Licensed games once appeared throughout the year, but now they’re almost exclusively reserved for the busy festive season. It’s always fascinating to see what brands and licenses publishers deem worthy and popular enough to warrant a video game tie-in. Slide Stars’ existence duly informs that social media influencers remain a hot commodity – it features a cast of internet celebs, varying from gaming streamers to YouTube pranksters, and everything between. We’ve even heard of some.
Appropriately enough, Slide Stars plays like a watered-down version of Trials HD. The colourful cast â€“ which also includes a cosplayer dressed in generic, non-intellectual property infringing, outfits â€“ zip along courses formed from waterpark slides while riding novelty inflatables. Using a simple one-button control system (press â€˜A’ to jump, hold to go faster), it’s mostly a case of trying to keep them upright â€“ i.e avoiding landing at awkward angles – while leaping over crocodiles, TNT stockpiles, and other obstacles. Colliding headfirst into walls and structures is generally best avoided too.
Two worlds feature â€“ a jungle and a swamp – each with a dozen courses and a (lazily recycled) boss battle against a colossal squid. Replay value has been kept in mind, with each course having a trio of medals to collect by beating a set time, finding hidden star shards, and by achieving a certain amount of â€˜fan points’ â€“ gained by catching air and performing tricks. Or rather, by spinning in the air and attaining near misses â€“ there’s no dedicated trick system.
While the inflatables do feel a little different, with some larger (and more comical) than others, they don’t have â€˜official’ stats. They’re weirdly weighty, hitting the water surface hard. Every large jump results in a nosedive, giving a few precious seconds to restore balance.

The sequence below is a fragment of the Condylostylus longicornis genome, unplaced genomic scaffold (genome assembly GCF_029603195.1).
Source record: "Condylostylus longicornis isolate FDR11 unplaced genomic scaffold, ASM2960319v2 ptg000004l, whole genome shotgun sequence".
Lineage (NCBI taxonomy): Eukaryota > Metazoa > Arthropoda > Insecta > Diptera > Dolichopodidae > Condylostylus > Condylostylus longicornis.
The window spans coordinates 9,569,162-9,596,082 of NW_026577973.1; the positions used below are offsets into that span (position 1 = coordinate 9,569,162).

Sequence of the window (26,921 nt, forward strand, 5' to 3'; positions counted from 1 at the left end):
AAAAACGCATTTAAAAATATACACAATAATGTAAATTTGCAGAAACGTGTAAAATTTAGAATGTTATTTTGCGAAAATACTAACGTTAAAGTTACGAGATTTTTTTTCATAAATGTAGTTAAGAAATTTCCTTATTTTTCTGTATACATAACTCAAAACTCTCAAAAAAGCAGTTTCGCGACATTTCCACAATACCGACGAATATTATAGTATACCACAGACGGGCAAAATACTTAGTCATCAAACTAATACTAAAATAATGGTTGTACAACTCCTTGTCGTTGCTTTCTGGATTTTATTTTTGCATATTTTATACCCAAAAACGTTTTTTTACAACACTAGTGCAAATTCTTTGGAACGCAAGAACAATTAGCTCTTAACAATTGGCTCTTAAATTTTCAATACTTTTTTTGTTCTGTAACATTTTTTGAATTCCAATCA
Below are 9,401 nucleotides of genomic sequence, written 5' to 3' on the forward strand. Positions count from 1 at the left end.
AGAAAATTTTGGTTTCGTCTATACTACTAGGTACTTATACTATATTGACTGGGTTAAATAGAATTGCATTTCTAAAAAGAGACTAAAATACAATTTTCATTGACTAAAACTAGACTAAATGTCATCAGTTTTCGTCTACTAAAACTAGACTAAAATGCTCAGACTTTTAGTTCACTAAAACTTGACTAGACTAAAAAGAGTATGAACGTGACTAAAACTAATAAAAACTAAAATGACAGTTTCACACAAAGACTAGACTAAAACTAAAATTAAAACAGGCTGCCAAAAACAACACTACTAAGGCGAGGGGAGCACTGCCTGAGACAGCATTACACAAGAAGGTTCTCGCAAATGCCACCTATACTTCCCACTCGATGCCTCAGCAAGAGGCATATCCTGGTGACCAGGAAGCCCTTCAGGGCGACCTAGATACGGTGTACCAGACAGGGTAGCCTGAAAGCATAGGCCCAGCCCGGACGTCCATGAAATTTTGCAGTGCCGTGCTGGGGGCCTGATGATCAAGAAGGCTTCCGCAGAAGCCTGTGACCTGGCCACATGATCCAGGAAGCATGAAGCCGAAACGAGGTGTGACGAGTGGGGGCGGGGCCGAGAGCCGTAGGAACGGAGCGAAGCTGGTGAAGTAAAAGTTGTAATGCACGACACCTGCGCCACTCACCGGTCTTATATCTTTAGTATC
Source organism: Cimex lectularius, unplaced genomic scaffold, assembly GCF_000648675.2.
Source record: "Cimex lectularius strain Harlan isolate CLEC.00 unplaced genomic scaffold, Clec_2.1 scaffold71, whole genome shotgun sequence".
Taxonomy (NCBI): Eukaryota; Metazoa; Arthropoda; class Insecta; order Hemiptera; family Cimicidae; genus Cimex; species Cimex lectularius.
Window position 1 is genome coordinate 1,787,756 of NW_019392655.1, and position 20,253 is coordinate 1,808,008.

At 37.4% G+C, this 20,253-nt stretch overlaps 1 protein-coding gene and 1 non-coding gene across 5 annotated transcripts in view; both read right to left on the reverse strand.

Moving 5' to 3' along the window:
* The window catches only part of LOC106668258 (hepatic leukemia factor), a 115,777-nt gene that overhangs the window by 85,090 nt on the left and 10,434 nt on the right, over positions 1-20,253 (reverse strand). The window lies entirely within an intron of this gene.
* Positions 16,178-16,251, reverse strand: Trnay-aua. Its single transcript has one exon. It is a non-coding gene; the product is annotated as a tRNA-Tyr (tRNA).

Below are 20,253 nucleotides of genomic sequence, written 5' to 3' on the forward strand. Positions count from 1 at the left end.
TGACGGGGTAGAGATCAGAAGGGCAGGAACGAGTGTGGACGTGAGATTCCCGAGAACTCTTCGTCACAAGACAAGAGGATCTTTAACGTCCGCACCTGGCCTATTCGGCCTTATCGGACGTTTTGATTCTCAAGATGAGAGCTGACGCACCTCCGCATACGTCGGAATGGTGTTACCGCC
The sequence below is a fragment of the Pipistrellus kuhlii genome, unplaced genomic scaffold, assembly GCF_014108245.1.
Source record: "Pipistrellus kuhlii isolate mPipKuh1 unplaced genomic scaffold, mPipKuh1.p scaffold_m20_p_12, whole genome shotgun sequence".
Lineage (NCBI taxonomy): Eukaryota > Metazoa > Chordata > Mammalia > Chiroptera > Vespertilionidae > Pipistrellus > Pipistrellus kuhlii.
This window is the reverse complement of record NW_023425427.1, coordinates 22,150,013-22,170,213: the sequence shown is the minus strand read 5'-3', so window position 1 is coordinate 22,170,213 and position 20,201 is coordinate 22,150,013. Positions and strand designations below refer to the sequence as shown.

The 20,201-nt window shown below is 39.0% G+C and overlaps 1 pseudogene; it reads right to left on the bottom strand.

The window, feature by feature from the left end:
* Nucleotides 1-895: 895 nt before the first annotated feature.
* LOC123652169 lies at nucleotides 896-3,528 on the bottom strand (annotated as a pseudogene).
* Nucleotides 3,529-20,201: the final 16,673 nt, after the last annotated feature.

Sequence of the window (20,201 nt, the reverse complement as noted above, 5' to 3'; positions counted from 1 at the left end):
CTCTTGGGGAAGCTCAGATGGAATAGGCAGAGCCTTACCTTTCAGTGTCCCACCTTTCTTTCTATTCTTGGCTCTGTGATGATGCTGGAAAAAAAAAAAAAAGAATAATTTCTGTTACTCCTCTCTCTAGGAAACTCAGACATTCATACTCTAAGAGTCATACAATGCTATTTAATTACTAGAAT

Additional influencers and new inflatables are doled out frequently. Perhaps too frequently – the game abruptly ends before everything is unlocked, forcing you to go back and aim for all three medals for a full roster. When the credits rolled, we had just over 2 hours on the clock and around half the content unlocked. Considering the Â£35.99 price tag, the lack of a third world is inexcusable.
Slide Stars, as a concept, is strangely fascinating. I’d love to know how it came to be (the developer’s last game was AereA, a music-themed RPG) and what the thought process was. Bringing in influencers is a no-brainer for free promotion, that we can understand. The game itself isn’t extreme enough to be classed as an extreme sports game, though, and far too ordinary to be â€˜the stuff of memes’ like Goat Simulator, Octodad or Surgeon Simulator. The physics engine (mostly) behaves itself, resulting in a lack of unscripted chaos or unpredictability. Despite gaming steamers being within its character roster, this isn’t a particularly exciting game to broadcast to the world.
Further, it’s (somewhat ironically) almost void of personality â€“ it lacks an easily-excitable narrator, or indeed any speech samples whatsoever. Music plays quietly in the background and the influencers themselves are mute throughout, making their way through the courses without even comical exaggeration. As a side note, it’s also very strange to play a game rated 7+ where half the cast are dressed in skimpy bikinis and have â€˜cleavage jiggle physics’ on the character select screen.
Slide Stars can be filed alongside such games as Crazy Frog Racer and those peculiar M&M’s games on Wii and Nintendo DS; something based on a brand you may be familiar with, but likely had no interest whatsoever in pursuing for further entertainment or enjoyment.
Serviceable enough to be harmless, yet curiously ordinary despite the presence of novelty inflatables. That’s Slide Stars.
Slide Stars is out now on PS4, Xbox, Switch and PC for thiiiiirty-siiiiix pounds.